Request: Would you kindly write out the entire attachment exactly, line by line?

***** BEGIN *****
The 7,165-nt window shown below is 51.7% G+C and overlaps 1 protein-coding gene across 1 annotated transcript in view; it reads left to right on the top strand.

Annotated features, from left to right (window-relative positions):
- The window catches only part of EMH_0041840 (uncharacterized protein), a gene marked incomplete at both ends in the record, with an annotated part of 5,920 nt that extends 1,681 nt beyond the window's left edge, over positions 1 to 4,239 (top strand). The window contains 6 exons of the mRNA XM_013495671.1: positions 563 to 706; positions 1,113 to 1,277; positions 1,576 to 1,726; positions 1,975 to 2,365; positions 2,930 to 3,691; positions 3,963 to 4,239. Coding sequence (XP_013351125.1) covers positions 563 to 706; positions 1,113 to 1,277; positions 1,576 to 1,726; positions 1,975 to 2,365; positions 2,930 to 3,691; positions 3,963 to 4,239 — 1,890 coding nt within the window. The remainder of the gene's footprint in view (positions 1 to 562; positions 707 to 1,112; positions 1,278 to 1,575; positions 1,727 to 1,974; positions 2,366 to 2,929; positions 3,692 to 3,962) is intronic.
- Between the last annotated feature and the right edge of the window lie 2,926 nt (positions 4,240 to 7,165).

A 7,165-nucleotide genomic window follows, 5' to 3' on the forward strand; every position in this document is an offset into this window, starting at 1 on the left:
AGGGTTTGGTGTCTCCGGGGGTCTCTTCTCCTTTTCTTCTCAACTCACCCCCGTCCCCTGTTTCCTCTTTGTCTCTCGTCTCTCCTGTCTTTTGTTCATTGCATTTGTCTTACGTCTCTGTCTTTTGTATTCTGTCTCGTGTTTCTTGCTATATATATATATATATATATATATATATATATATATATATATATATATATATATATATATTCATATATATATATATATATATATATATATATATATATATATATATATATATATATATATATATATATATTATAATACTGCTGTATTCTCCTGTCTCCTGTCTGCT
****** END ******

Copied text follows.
The 7,165-nt window shown below is 51.7% G+C and overlaps 1 protein-coding gene across 1 annotated transcript in view; it reads left to right on the top strand.

Annotated features, from left to right (window-relative positions):
- The window catches only part of EMH_0041840 (uncharacterized protein), a gene marked incomplete at both ends in the record, with an annotated part of 5,920 nt that extends 1,681 nt beyond the window's left edge, over positions 1 to 4,239 (top strand). The window contains 6 exons of the mRNA XM_013495671.1: positions 563 to 706; positions 1,113 to 1,277; positions 1,576 to 1,726; positions 1,975 to 2,365; positions 2,930 to 3,691; positions 3,963 to 4,239. Coding sequence (XP_013351125.1) covers positions 563 to 706; positions 1,113 to 1,277; positions 1,576 to 1,726; positions 1,975 to 2,365; positions 2,930 to 3,691; positions 3,963 to 4,239 — 1,890 coding nt within the window. The remainder of the gene's footprint in view (positions 1 to 562; positions 707 to 1,112; positions 1,278 to 1,575; positions 1,727 to 1,974; positions 2,366 to 2,929; positions 3,692 to 3,962) is intronic.
- Between the last annotated feature and the right edge of the window lie 2,926 nt (positions 4,240 to 7,165).

A 7,165-nucleotide genomic window follows, 5' to 3' on the forward strand; every position in this document is an offset into this window, starting at 1 on the left:
AGGGTTTGGTGTCTCCGGGGGTCTCTTCTCCTTTTCTTCTCAACTCACCCCCGTCCCCTGTTTCCTCTTTGTCTCTCGTCTCTCCTGTCTTTTGTTCATTGCATTTGTCTTACGTCTCTGTCTTTTGTATTCTGTCTCGTGTTTCTTGCTATATATATATATATATATATATATATATATATATATATATATATATATATATATATATATTCATATATATATATATATATATATATATATATATATATATATATATATATATATATATATATATATATATTATAATACTGCTGTATTCTCCTGTCTCCTGTCTGCT